Military Wiki
133rd Brigade
Active 1908–1943
Country  United Kingdom
Branch Flag of the British Army.svg Territorial Army
Type Infantry Brigade
Engagements Dunkirk evacuation
Western Desert Campaign

The 133rd Infantry Brigade was a 1st Line Territorial Army formation of the British Army during World War I and World War II.

World War I[]

After the creation of the Territorial Force in 1908, four battalions from Kent were organised into a brigade within the Home Counties Division. On the outbreak of World War I, the men of the division accepted liability for overseas service to relieve Regular troops for the fighting fronts. The division was ordered to India, although the brigade staffs and Regular adjutants of the battalions were to remain behind. The Home Counties Division embarked at Southampton and sailed on 30 October 1914, disembarking at Bombay on 1–3 December.[1]


During World War I the Kent Brigade was composed as follows:[1][2][3]

Commander: Brigadier-General L. Combe (remained in UK)

Service in India[]

On arrival, the division's units were sent distributed to various peacetime stations across India, Aden and Burma to continue their training for war. 4th Buffs served at Aden from 4 August 1915 to 28 January 1916.

The TF battalions had all taken the prefix '1' (1/4th Buffs etc) to distinguish them from their second-line battalions forming in the UK, and in May 1915, the division was numbered 44th (Home Counties) Division, when the brigade formally became 133rd (1/1st Kent) Brigade (though without a commander or staff, and with its battalions scattered).[1]

From 1915 onwards there was a regular drain on the battalions as they lost their best Non-Commissioned Officers for officer training, sent detachments to various places in India, and provided drafts to replace casualties among units fighting in Mesopotamia. 1/5th Buffs landed at Basra on 6 December 1915 and joined 14th Indian Division in Mesopotamia.

By early 1916 it had become obvious that the Territorial Divisions in India were never going to be able to reform and return to Europe to reinforce the Western Front as had been originally intended. They continued training in India for the rest of the war, providing drafts and detachments as required. 1/5th Royal West Kents was transferred to Mesopotamia at the end of 1917, landing at Basra on 11 December and joining 18th Indian Division.[1]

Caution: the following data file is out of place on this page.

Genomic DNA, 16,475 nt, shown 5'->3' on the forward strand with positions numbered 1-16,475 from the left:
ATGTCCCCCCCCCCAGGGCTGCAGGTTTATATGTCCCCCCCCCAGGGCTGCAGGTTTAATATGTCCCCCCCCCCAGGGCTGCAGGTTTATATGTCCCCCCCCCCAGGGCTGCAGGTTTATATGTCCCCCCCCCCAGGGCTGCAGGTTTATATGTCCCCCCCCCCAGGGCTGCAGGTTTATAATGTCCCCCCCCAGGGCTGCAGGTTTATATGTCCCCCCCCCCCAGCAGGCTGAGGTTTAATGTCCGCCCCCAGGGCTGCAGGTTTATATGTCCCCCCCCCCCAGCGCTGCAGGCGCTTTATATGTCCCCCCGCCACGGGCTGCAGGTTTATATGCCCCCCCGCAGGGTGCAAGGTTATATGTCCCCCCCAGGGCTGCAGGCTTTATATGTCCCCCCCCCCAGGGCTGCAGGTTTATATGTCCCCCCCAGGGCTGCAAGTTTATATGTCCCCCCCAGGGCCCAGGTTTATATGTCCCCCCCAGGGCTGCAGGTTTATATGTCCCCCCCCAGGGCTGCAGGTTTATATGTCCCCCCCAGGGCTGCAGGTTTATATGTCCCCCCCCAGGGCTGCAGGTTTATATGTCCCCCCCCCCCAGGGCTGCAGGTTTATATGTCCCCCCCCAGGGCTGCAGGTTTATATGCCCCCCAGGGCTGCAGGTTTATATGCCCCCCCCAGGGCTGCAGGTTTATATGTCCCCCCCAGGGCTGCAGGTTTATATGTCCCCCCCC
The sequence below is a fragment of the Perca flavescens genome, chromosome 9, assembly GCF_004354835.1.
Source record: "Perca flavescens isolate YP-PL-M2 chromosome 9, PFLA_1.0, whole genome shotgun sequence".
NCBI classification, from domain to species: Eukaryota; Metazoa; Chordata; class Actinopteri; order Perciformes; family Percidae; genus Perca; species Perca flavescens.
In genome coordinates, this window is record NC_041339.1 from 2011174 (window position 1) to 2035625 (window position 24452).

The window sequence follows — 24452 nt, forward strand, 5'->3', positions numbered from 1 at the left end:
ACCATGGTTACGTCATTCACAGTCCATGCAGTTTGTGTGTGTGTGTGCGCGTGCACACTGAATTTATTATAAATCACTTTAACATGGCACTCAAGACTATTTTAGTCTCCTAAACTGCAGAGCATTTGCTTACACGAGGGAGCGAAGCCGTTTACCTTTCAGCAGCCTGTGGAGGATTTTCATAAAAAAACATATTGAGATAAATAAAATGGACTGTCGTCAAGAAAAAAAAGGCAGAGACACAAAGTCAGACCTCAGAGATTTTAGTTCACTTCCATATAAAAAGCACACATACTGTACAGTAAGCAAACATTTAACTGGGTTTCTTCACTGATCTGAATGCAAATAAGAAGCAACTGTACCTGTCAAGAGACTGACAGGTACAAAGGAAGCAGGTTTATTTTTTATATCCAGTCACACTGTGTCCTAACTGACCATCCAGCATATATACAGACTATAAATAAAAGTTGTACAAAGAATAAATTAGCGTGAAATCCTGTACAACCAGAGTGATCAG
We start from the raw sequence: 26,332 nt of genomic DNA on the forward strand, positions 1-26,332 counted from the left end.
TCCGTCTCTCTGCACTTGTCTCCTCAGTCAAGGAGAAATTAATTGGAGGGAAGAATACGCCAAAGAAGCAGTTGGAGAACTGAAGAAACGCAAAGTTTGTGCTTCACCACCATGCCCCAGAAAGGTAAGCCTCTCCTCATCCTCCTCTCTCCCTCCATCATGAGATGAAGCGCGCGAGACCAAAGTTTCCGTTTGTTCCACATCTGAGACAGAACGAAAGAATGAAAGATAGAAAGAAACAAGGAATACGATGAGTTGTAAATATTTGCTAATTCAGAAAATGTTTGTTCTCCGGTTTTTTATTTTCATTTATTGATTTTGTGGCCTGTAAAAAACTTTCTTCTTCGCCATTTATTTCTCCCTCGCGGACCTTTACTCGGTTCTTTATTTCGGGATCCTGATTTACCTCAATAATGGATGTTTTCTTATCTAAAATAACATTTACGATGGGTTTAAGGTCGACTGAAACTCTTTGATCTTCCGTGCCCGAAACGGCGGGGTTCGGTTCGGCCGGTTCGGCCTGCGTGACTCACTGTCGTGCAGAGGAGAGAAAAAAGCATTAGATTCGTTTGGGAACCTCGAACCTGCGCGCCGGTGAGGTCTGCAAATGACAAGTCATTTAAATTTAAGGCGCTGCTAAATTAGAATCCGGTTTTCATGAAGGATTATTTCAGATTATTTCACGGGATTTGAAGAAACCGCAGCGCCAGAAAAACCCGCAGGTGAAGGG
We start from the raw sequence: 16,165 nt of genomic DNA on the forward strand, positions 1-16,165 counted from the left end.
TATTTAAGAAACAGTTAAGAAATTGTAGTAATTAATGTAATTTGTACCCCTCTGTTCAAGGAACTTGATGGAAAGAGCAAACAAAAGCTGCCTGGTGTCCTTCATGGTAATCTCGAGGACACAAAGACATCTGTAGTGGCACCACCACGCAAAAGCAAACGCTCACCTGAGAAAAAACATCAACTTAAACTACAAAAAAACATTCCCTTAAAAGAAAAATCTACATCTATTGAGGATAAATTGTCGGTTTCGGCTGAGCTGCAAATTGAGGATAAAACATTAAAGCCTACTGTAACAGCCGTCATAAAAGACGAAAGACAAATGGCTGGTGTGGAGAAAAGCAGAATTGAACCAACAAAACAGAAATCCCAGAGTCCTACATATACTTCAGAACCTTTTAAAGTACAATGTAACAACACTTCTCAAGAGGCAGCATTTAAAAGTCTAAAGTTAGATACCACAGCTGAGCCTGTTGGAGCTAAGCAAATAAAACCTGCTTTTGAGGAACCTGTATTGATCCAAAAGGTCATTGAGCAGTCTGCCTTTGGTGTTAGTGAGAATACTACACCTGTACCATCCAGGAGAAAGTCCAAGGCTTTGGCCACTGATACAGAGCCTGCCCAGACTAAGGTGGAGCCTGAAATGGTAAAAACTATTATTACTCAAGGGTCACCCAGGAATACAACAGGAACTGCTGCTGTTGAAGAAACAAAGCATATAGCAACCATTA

Ater the war ended, the remaining Territorial units in India were gradually reduced, but 1/4th Royal West Kents finally saw active service during the Third Afghan War.[1][8]

133rd Brigade was reformed in the Territorial Army in 1920.[1]

World War II[]

On mobilisation in September 1939, 133 Bde HQ with 4th Royal Sussex Regiment became HQ Western Sub-Area in the UK while the other units of the brigade were temporarily under the command of other formations. The brigade reassembled in 44th (Home Counties) Division on 7 October 1939. 4th Battalion Buffs was quickly posted away, being replaced by the Regular 2nd Royal Sussex, making the brigade an all-Sussex formation.[9]

Order of Battle[]

During WWII the brigade was constituted as follows:[9]

  • 4th Battalion Buffs (until 31 October 1939)
  • 2nd Battalion Royal Sussex Regiment (from 20 December 1939)
  • 4th Battalion Royal Sussex Regiment
  • 5th Battalion Royal Sussex Regiment
  • 133 Bde Anti-Tank Company (2 January 1940 – 8 January 1941)

133rd Brigade went to France with 44th Division as part of the British Expeditionary Force, landing on 9 April 1940. The brigade saw fighting in the St Omer–La Bassée area during the Battle of France (23–29 May) and was then evacuated from Dunkirk on 30 May 1940.[9]

Back in the UK, 133rd Bde was re-equipped and positioned in South-East England to defend what 44th Division's commander, Maj-Gen Brian Horrocks regarded as 'the No 1 German invasion area, stretching from the Isle of Thanet to Dover and on to Folkestone'.[10]

The brigade was sent to North Africa in 1942 with 44th Division, where it fought at the Battle of Alam Halfa. After Alam Halfa 133rd Bde was converted to a lorried infantry brigade, assigned first to 8th Armoured Division and then to 10th Armoured Division with which it fought at the Battle of El Alamein, transferring briefly to the 51st (Highland) Division. After Alamein the brigade's battalions were posted away on 31 December and 133rd Brigade was officially disbanded on 15 January 1943.[9]


The following officers commanded 133 Bde during World War II:[9]

  • Brig. N.I. Whitty
  • Brig. E.C. Beard (from 19 June 1940)
  • Lt-Col. L.G. Whistler (acting 10 March–1 April and 24 August–3 September 1942)
  • Brig. A.W. Lee (from 3 September 1942)



  • Maj A.F. Becke,History of the Great War: Order of Battle of Divisions, Part 3a: New Army Divisions (9–26), London: HM Stationery Office, 1938/Uckfield: Naval & Military Press, 2007, ISBN 1-847347-41-X.
  • Lt-Gen Sir Brian Horrocks, A Full Life, London: Collins, 1960.
  • Lt-Col H.F. Joslen, Orders of Battle, United Kingdom and Colonial Formations and Units in the Second World War, 1939–1945, London: HM Stationery Office, 1960/Uckfield: Naval & Military, 2003, ISBN 1843424746.
  • Brian Robson, Crisis on the Frontier: The Third Afghan War and the Campaign in Waziristan 1919–20, Stapelhurst: Spellmount, 2004, ISBN 1-87227-211-5.

External sources[]

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